They look like gummy little fungi, but these newly reported critters are actually deep-sea invertebrates. Nearly three decades after their collection, researchers have reported on 14 specimens representing two new species in the open-source journal PLOS ONE. They took their time for a good reason: According to lead researcher Jean Just, a zoologist at the Natural History Museum of Denmark, the new organisms also warrant an entirely new phylum - something that's only happened two or three times in the past few decades.
In expeditions like the one that discovered the jellies, where Just dragged the ocean floor of Australia's southeastern continental slope, new species are par for the course. During that expedition alone, Just found nearly 300. But the two mushroom-like species proved to be a rare discovery.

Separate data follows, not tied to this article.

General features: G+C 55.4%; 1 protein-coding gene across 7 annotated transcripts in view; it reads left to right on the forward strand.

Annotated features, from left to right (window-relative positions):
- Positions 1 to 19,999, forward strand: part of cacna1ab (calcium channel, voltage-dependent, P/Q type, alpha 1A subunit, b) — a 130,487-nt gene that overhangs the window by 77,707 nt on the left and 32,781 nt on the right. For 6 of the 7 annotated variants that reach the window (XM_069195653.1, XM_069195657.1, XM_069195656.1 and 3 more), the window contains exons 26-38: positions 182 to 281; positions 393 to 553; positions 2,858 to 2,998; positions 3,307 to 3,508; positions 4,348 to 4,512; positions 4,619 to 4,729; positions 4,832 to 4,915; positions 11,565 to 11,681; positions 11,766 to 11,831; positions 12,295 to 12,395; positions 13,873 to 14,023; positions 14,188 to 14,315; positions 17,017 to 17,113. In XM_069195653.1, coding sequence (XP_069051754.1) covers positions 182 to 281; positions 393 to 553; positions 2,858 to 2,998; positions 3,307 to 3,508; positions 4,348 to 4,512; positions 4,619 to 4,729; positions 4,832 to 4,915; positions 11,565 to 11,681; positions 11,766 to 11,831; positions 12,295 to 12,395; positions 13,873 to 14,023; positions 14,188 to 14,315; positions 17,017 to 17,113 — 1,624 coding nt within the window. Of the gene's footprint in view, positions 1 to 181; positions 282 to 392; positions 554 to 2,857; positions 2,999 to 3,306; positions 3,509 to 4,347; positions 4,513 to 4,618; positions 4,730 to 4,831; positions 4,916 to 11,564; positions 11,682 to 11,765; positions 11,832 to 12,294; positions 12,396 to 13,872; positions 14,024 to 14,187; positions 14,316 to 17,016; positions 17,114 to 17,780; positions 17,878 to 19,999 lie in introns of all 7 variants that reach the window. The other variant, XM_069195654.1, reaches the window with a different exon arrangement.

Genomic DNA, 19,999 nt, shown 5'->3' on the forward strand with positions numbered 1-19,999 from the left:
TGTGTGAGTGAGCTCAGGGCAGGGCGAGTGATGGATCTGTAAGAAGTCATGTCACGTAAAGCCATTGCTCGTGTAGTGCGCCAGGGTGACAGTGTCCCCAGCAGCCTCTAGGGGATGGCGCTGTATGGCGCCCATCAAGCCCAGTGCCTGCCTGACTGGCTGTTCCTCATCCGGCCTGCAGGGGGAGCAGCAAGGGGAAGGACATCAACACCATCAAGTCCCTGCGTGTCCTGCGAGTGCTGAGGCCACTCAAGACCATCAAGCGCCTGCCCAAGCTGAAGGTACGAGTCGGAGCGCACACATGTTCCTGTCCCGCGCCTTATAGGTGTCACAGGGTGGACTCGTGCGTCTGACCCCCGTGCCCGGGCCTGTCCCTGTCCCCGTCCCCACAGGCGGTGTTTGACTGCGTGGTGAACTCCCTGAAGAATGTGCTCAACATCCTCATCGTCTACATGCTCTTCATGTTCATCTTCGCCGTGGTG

The multicellular, mostly asymmetrical jellies, are called enigmatica and discoides. While they show some similarities to the phylums Cnidaria (jellyfish) and Ctenophora (comb jellies), the researchers were unable to classify them as part of either category. For now, they've declared them their own genus: Dendrogramma. Above that, they get a new family name: Dendrogrammatidae.
Dendrogramma are probably related closely related to Cnidaria and Ctenophora, but further genetic analysis is required to see just how much - and to show for certain that the new species really do get their own branch in the tree of life. If that's the case, the jellies probably represent a piece of the tree that branched off early, and could have more in common with animals that went extinct hundreds of millions of years ago than they do with modern relatives.